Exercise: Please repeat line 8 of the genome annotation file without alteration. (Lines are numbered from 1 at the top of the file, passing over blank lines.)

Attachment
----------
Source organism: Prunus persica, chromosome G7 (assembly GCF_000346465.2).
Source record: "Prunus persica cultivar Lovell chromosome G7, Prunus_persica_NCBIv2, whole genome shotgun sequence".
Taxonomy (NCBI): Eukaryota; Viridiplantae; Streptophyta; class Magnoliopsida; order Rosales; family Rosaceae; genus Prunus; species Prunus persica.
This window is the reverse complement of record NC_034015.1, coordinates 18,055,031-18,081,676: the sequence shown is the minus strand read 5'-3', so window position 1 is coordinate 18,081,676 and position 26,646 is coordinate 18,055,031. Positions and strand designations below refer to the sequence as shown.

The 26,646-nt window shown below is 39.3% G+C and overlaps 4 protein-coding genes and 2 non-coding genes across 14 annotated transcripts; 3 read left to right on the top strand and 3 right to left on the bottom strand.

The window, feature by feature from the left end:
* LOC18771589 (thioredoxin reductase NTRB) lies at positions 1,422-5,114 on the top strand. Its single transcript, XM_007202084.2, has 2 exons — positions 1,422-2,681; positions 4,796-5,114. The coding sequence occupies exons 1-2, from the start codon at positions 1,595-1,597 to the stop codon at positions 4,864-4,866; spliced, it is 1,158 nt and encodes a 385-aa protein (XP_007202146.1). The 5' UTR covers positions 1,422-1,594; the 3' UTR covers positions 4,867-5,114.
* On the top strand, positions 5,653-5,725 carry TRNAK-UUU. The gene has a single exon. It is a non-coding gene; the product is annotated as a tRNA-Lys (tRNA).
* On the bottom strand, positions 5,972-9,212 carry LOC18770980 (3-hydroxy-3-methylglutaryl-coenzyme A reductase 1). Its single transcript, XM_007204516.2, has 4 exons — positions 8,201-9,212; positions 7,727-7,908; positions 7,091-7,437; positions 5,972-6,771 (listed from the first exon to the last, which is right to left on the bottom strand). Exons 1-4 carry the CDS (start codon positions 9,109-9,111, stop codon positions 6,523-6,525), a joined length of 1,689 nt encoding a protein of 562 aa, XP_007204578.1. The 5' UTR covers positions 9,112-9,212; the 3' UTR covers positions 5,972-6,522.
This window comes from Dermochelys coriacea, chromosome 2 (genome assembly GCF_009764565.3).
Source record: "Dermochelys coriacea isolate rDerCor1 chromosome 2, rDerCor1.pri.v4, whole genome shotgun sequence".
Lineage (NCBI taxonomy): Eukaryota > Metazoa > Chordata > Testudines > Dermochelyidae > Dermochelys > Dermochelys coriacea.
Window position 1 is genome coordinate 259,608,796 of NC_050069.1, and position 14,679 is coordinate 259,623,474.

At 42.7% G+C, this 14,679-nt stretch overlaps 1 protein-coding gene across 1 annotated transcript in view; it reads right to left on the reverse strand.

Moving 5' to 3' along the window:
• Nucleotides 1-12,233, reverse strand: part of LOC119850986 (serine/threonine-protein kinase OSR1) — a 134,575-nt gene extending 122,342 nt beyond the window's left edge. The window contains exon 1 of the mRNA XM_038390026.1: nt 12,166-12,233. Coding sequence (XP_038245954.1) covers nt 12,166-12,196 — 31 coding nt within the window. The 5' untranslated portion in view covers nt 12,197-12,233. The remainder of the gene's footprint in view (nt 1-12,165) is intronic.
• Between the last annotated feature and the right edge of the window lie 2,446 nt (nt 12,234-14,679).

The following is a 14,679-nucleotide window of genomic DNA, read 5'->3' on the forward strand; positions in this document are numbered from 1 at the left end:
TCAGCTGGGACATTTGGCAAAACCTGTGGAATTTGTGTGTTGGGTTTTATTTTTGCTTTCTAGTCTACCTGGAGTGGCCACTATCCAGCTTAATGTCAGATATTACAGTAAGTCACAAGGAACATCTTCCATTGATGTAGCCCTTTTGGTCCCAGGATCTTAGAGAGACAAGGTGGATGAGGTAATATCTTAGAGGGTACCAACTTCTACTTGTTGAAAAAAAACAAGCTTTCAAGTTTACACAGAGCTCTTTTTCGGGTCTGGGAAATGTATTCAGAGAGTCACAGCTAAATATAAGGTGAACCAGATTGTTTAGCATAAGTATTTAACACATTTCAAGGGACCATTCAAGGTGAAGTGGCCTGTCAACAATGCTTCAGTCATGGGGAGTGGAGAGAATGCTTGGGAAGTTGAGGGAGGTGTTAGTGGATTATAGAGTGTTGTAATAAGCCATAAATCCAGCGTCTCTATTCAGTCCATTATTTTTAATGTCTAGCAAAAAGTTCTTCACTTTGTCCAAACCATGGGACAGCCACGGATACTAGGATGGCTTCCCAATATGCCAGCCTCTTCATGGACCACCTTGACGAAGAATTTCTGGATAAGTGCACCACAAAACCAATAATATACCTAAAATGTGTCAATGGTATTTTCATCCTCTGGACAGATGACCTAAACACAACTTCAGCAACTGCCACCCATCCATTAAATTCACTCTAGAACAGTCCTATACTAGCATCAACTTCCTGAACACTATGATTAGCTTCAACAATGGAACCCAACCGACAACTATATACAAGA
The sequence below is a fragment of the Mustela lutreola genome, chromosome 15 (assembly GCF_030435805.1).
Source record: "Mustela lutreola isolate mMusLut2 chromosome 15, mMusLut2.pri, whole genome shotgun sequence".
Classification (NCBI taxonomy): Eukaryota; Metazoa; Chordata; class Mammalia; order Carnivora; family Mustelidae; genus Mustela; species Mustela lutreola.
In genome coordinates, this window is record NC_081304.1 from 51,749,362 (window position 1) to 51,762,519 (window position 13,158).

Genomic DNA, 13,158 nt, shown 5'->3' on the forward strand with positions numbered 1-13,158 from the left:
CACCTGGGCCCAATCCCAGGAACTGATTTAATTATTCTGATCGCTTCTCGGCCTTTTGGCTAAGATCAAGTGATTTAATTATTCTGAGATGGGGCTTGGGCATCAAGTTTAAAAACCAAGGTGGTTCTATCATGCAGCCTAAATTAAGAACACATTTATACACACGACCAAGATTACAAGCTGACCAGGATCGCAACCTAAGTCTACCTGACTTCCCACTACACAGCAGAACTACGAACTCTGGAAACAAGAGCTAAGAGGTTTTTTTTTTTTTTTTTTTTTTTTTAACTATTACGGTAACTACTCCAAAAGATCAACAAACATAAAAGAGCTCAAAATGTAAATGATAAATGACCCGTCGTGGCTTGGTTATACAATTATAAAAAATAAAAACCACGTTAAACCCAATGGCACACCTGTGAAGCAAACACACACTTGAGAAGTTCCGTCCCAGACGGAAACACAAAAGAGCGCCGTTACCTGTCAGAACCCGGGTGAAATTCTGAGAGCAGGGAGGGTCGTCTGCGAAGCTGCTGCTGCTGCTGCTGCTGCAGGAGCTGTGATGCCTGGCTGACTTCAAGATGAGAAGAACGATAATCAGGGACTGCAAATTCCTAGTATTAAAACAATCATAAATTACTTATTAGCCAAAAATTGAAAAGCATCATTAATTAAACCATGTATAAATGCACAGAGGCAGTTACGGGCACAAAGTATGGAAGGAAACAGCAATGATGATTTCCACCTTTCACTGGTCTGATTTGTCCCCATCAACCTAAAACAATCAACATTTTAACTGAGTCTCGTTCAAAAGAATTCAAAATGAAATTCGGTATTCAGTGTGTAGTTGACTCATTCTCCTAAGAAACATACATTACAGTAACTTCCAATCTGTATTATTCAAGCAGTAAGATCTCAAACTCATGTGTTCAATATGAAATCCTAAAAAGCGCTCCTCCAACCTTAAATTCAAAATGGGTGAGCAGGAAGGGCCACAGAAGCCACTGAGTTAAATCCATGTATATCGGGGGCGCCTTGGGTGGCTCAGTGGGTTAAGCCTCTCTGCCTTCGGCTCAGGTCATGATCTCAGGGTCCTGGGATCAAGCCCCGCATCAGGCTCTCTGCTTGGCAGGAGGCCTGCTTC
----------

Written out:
* On the top strand, positions 5,653-5,725 carry TRNAK-UUU. The gene has a single exon. It is a non-coding gene; the product is annotated as a tRNA-Lys (tRNA).